Global inflation rates are on the rise, and for the foreign exchange (FX) and remittance industry - and the millions who rely on its services - this is cause for concern. Among the countries seeing huge leaps in inflation are a number of the world’s biggest remittance senders. The US, the world’s largest sender, registered its highest inflation in over 40 years, as did the UK. While Euro area inflation hit its highest on record, and Russia’s surged to over 17%, its highest for over 20 years.
Why is this a concern? If residents of those countries have less disposable income, they have less to send overseas. Plus, the rise in inflation is also impacting FX, which could lower demand for affected currencies.
This new threat follows the remittance industry's remarkable recovery after a pandemic-induced dip, sustained primarily by a staggering 48% increase in transfers via mobile channels.
But with major currencies taking a hit, inflation biting for consumers and central banks raising interest rates as a result, is that recovery now at risk?
How could inflation impact remittance?
Inflation simply means the rising price of goods and is monitored in each country by a consumer price index. It's often gradually rising, which normally signals a healthy economy with a healthy currency. However, when inflation surges - often caused by increasing demand and decreasing supply - the rise in prices quickly outpaces the rise in wages, which leaves consumers in the impacted country with less disposable income.
Inflation had been steadily rising since the pandemic began, but many, including the US Federal Reserve, considered it transitory. This has proven not to be the case and has worsened significantly by Russia's invasion of Ukraine, as well as additional lockdowns in China. According to Silicon Valley Bank, “prior to the conflict, prices were already stressed from strained supply chains, shortages of computer chips and other intermediate goods, and economy-reopening consumer demand spikes. Additional war-induced disruptions to food, energy, and commodity supplies created the perfect storm for spiralling inflation.”
When inflation surges, governments and their central banks often expect to reduce consumer spending by hiking interest rates, raising taxes or cutting government spending.
Although this may stabilise the economy in the long term, this clearly leaves consumers and senders of remittance with even less funds to send overseas, having a clear knock-on effect for remitters, e.g. smaller and fewer transfers.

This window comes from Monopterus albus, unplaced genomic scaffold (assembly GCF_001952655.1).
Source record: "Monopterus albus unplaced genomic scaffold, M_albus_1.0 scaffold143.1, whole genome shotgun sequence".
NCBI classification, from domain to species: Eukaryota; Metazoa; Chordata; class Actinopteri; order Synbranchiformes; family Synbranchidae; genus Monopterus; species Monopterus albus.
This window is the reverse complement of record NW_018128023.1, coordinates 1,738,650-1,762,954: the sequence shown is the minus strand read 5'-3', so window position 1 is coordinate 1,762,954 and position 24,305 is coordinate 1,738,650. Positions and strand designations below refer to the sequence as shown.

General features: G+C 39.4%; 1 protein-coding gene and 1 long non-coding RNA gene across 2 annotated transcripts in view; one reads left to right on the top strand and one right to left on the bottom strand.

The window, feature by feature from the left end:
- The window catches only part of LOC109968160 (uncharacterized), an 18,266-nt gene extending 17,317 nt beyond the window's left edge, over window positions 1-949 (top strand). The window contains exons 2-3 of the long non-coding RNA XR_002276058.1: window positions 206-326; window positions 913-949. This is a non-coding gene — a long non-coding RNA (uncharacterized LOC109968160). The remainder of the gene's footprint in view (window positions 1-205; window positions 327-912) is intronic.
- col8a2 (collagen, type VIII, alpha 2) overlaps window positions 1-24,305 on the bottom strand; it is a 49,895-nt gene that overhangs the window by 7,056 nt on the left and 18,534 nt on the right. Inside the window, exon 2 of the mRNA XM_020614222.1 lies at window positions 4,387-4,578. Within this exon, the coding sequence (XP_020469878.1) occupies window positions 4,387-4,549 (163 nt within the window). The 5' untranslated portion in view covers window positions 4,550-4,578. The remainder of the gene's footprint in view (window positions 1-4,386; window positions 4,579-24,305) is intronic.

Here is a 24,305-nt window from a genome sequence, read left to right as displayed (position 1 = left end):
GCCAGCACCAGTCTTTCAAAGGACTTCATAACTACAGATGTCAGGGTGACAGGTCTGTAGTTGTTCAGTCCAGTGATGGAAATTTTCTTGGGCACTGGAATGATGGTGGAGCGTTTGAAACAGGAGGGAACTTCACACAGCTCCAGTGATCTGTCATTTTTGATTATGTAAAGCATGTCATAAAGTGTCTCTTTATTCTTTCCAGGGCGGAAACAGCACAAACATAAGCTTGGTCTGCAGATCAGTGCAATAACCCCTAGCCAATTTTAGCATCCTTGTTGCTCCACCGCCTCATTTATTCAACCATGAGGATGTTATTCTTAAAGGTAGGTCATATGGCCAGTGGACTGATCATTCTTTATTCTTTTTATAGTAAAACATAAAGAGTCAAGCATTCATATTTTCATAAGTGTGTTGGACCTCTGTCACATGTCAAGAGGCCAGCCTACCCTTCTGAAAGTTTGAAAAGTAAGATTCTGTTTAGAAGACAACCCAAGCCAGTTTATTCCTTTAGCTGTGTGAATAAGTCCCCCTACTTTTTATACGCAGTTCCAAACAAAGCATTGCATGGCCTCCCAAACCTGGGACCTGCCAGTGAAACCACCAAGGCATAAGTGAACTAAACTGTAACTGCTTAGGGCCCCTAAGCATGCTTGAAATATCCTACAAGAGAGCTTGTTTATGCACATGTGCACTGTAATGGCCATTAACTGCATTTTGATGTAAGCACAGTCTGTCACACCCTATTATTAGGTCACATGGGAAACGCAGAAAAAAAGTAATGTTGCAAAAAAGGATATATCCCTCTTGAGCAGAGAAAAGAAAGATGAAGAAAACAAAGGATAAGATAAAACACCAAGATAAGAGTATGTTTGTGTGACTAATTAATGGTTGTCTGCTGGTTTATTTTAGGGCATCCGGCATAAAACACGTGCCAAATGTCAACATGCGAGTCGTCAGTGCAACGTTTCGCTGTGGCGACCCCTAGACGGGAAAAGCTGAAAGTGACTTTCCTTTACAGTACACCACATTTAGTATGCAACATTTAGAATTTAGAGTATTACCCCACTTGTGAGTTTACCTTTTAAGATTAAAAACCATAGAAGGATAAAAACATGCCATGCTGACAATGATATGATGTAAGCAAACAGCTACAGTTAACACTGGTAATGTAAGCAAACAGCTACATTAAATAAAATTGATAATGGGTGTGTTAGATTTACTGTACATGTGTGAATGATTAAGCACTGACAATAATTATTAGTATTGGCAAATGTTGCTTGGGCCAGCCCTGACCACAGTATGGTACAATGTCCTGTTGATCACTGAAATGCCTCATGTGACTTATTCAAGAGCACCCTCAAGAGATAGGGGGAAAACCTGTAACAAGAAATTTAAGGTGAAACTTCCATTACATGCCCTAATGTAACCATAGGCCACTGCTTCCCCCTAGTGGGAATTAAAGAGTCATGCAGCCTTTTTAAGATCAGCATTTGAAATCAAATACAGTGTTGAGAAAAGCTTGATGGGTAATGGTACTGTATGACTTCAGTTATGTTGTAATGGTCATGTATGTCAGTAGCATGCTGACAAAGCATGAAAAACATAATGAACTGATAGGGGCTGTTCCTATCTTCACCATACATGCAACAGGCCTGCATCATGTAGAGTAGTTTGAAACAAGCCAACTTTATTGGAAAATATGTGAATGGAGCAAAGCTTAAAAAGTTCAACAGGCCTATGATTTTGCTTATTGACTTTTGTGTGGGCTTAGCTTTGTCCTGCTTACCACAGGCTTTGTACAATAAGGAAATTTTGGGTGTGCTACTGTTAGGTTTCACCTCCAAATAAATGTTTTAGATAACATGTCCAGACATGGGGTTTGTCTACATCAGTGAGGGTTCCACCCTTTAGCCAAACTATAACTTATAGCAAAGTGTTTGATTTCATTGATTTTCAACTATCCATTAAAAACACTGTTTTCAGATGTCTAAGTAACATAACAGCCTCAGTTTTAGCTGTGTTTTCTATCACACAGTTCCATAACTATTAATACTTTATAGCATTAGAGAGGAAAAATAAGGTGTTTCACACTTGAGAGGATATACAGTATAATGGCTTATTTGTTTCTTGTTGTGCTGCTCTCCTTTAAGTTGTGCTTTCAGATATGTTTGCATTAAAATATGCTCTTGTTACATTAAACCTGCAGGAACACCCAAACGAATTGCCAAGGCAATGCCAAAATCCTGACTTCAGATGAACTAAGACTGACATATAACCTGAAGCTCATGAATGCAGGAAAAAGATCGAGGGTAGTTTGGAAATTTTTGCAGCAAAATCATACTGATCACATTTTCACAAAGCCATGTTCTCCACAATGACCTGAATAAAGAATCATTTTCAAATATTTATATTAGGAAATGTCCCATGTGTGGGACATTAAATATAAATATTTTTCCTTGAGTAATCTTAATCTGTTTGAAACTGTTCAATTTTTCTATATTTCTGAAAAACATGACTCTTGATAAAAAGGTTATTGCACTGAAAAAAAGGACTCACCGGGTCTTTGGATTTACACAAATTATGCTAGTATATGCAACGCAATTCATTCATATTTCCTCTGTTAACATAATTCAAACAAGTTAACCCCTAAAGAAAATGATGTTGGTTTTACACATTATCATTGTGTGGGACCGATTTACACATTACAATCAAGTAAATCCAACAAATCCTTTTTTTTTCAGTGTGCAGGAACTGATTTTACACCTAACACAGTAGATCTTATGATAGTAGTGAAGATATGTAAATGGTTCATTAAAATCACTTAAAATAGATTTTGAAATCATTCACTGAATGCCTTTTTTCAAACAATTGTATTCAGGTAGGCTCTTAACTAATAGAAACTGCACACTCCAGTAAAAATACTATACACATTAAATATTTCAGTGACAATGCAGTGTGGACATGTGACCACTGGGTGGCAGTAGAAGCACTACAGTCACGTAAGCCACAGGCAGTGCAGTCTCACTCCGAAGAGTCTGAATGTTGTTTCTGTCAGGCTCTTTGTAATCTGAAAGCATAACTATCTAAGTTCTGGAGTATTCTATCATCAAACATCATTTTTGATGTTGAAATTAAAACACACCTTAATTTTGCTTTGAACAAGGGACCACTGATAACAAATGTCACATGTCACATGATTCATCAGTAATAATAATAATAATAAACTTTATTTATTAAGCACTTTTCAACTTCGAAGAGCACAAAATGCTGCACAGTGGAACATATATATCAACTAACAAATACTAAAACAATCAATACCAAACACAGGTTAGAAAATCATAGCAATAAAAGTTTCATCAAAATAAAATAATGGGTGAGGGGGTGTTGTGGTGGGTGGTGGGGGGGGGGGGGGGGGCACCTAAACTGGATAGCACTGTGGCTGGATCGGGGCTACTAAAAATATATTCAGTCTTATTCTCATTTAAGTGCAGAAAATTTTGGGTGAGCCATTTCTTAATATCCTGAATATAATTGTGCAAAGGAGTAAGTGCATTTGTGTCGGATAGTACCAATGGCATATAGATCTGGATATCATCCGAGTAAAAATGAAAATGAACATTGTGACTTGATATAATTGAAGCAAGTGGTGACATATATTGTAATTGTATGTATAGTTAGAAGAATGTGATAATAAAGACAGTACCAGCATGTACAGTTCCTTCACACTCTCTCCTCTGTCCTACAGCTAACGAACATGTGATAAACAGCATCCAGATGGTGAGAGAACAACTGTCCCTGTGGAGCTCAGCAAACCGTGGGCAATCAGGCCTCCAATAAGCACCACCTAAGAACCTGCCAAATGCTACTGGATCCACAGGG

How does inflation impact exchange rates?
Although not always the case, rising inflation is bad news for the affected country’s currency because it typically indicates a slowing economy. It also shows the currency is less valuable as consumers can buy less with it. This in turn puts off foreign investment - which is often already perturbed by low interest rates - into the currency, causing it to decrease in value.
When governments intervene and their central banks raise interest rates, this tends to give currencies a lift as higher rates attract foreign investment, which increases demand for the currency. We saw this in 2021 and 2022 when the US Fed raised interest rates resulting in USD hitting near record highs.
As central banks begin raising rates, there could be a respite for those working purely in foreign exchange, where the desire for certain currencies will see large swathes purchased by investors. However, general consumers using remittance are unlikely to benefit.
What will happen to remittance in 2022?
Despite rising inflation, global remittance is still growing. Officially recorded remittance flows to low-and middle-income countries (LMICs) are expected to increase by 4.2% and reach $630bn by the end of 2022.
Although this is an overall increase, it's still down on the 8.2% growth seen in 2021. According to a June 2022 report from the International Fund for Agricultural Development, this moderation is taking place as “inflation erodes wages and [...] pandemic-related support programmes end in rich countries.” While the war in Ukraine is also impacting “global figures, [...] triggering a sharp decline in transfers to Russia’s neighbouring countries, where remittances can account for as much as 30% of their GDP.”
So while inflation will have an impact, the remittance industry will persist, buoyed by two main drivers. People’s desire to help those more in need. The conflict in Ukraine is a prime example. Russia's invasion and the subsequent humanitarian crisis has seen remittances rise by 20% this year. Secondly, the technological acceleration in remittance platforms. Its use surged during the pandemic as millions realised faster and cheaper overseas transfers.
As a result, global remittance is predicted to reach US$5.4tn by 2030 as global flows to LMICs remain high.
To find out how Zai helps remitters grow their cross-border business, download the guide below.